revsemi

New member
For anybody interested, you could see the latest status of Revolution EDA in these Youtube videos:

The next video will cover the layout using Sky130 process technology including parametric cells for transistors and resistors.
 

revsemi

New member
In this video, I showcase the Sky130 process parametric cells and layout generation from schematic in Glade.
 

engrvip

New member
Hi revsemi,

How can these Revolution EDA tools Glade schematic/layout editor be installed alongwith sky130 pdk. Please share some more details.
 

revsemi

New member
Hello,
I am planning to release Glade/Revsemi combo with preliminary Sky130 support. I am afraid that it will not be free/open-source software though. However the cost will be around one fiftieth (1/50) cost of big names.
 
Last edited:

engrvip

New member
Hello,
I am planning to release Glade/Revsemi combo with preliminary Sky130 support. I am afraid that it will not be free/open-source software though. However the cost will be around one fiftieth (1/50) cost of big names.
By when is it expected to be released and how can update on same be received.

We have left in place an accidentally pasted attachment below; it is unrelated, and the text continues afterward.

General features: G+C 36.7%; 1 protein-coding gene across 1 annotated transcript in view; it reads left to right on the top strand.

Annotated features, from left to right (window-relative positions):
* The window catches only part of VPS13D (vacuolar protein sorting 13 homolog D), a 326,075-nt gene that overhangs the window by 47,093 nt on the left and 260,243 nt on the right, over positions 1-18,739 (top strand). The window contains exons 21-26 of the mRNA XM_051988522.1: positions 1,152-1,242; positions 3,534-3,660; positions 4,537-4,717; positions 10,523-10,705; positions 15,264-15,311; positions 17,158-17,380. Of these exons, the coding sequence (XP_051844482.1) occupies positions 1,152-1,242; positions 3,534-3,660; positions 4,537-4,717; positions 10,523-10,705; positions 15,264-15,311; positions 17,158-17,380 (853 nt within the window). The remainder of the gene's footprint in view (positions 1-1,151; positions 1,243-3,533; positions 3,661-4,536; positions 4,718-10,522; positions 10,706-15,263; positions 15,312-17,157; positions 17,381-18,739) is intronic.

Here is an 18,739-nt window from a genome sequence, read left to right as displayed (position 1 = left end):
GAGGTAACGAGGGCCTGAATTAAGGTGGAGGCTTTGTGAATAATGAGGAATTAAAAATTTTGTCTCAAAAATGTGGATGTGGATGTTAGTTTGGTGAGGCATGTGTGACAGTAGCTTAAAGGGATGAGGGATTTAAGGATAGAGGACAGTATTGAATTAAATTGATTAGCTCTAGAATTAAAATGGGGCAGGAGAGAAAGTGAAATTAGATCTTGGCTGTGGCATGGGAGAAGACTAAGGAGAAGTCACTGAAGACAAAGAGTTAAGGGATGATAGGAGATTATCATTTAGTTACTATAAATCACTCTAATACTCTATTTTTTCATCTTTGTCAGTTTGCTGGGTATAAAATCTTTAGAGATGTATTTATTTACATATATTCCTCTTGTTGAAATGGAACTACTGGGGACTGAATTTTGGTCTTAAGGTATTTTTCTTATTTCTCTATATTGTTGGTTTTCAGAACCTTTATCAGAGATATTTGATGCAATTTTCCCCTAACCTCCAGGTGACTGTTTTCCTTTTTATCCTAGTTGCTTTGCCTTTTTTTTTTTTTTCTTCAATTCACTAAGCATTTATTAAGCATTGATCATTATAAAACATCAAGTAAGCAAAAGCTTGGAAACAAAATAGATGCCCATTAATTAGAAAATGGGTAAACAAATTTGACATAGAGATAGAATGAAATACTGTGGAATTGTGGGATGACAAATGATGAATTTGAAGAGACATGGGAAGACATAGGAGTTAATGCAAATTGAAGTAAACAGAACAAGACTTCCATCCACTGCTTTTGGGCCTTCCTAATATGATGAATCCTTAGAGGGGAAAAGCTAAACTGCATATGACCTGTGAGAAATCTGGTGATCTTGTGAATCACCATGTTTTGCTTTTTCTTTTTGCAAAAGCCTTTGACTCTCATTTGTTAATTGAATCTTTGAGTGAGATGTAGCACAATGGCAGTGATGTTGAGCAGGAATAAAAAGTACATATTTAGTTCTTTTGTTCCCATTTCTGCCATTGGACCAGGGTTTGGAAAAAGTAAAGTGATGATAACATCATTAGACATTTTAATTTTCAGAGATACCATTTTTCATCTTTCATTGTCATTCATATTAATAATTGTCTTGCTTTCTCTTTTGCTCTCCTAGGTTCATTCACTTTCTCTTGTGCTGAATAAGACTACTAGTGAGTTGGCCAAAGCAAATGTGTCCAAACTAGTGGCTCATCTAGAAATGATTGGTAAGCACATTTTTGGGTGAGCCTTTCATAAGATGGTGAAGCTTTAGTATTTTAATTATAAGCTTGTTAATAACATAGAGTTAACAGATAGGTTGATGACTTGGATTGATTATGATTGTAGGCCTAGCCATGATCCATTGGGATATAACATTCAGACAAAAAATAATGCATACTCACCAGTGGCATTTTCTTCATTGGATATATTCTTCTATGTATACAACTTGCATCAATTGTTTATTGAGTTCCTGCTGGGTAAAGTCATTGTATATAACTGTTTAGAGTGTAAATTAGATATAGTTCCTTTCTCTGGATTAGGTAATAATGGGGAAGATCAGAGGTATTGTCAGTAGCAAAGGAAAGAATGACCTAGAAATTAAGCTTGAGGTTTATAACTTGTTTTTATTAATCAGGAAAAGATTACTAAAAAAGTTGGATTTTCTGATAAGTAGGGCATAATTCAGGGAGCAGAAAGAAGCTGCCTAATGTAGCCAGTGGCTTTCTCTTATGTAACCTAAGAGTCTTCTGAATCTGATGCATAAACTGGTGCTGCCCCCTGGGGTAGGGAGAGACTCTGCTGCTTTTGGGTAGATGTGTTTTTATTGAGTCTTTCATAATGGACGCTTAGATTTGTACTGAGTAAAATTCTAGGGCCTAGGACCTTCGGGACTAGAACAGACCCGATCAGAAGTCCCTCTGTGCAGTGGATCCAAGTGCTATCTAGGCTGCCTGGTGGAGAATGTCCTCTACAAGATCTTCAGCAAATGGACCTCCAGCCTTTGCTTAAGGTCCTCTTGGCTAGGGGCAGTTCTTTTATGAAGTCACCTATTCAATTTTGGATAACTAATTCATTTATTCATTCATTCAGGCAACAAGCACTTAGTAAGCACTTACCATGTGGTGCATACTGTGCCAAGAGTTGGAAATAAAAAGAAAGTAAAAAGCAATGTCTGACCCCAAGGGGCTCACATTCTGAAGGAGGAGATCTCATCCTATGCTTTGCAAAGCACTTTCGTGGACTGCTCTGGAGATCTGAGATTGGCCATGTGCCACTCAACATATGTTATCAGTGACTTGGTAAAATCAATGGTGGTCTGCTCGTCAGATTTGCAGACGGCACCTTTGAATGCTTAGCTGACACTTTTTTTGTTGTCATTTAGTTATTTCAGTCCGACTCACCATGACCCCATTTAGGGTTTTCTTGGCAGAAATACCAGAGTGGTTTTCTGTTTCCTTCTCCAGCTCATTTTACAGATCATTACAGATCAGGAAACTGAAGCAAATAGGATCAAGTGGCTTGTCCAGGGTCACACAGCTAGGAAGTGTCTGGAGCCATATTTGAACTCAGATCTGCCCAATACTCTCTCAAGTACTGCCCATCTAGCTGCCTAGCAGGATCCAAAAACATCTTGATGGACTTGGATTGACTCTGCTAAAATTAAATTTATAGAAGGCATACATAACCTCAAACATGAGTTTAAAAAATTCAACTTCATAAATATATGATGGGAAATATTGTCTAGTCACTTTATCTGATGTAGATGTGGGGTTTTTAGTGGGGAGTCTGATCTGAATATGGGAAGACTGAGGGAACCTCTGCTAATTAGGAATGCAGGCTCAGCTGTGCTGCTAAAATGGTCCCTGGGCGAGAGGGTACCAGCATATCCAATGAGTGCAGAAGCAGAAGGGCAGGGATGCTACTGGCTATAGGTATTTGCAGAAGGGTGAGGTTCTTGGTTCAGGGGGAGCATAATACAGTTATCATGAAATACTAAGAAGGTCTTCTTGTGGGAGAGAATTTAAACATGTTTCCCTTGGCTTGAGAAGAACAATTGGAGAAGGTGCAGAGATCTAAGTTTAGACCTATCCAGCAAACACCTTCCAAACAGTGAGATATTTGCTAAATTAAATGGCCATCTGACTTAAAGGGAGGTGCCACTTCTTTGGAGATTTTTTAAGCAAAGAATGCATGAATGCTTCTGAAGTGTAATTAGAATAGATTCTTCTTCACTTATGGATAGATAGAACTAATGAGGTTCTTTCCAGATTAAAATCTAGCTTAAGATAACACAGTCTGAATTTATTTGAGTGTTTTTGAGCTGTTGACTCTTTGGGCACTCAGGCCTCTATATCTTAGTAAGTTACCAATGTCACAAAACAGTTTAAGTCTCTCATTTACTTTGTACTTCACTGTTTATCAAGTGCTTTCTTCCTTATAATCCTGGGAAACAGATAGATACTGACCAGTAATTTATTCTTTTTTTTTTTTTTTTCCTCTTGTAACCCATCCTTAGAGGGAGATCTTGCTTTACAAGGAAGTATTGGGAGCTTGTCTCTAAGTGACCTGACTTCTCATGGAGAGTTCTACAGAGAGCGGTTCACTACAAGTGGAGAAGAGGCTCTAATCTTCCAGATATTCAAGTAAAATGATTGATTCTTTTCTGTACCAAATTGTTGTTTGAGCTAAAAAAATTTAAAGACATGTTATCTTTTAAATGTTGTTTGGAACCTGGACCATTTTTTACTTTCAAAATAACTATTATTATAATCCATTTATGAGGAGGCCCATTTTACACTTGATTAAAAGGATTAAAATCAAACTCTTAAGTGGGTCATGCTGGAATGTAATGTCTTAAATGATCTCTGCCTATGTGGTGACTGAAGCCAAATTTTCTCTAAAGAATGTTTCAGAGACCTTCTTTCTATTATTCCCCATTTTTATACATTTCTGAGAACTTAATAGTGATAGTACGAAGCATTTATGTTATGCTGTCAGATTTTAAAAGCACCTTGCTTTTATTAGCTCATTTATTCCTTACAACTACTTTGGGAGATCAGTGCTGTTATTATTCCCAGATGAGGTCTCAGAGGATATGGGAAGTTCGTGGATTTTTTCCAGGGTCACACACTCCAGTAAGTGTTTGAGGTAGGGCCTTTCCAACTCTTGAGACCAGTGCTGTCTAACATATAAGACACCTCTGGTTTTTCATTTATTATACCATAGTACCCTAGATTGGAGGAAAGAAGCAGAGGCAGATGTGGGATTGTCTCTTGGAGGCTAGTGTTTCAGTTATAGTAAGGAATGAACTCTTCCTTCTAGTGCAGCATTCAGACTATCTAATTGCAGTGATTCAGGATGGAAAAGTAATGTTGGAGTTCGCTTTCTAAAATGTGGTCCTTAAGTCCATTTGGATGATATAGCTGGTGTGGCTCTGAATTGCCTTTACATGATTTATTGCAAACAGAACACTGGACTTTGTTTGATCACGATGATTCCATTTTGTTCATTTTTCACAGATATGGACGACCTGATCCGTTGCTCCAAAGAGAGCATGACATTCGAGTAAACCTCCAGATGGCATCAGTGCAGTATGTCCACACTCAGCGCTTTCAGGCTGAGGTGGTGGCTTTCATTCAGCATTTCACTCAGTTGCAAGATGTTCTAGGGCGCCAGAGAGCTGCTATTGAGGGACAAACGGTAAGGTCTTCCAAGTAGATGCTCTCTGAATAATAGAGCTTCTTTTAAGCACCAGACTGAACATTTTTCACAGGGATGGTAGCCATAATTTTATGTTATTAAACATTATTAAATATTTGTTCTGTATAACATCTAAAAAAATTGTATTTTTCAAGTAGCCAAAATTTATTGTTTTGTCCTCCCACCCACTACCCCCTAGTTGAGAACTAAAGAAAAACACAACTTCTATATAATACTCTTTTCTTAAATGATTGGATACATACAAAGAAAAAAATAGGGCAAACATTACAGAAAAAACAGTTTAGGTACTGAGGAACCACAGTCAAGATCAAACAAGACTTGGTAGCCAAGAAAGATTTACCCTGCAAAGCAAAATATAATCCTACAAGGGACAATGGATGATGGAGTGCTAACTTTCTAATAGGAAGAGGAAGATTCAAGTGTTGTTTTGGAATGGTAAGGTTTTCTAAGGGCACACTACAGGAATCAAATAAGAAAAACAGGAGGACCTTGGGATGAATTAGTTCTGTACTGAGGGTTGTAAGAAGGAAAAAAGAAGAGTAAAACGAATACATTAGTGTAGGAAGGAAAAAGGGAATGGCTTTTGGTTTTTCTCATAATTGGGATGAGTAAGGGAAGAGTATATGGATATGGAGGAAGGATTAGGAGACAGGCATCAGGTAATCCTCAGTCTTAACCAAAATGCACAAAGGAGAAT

revsemi

New member
Hello engrvip,

I expect to have it ready in a few months. Is there a format such as a container you prefer?
 

engrvip

New member
Hello engrvip,

I expect to have it ready in a few months. Is there a format such as a container you prefer?
Hi,

Could not understand what is meant by "format such as container" in your last reply. Can you please elaborate.

I am interested in exploring open-source EDA flow for working with sky130 pdk. But current set of eda tools don't seem very convenient and aslo do not have features like HB analysis. That's where Glade seems to have edge and made me interested in exploring it.
 

revsemi

New member
I meant something like a docker container including all the components of RevEDA: Glade, Xyce, Simulation GUI, PDK, etc. It seems that it could save some headache in setting it up. The problem is that the size is around 2Gb. With today's high-speed connections, it does not seem to be a significant problem.
To clear the confusion, it will not be open-source unless it uses software that has an open-source licence, but very low-cost.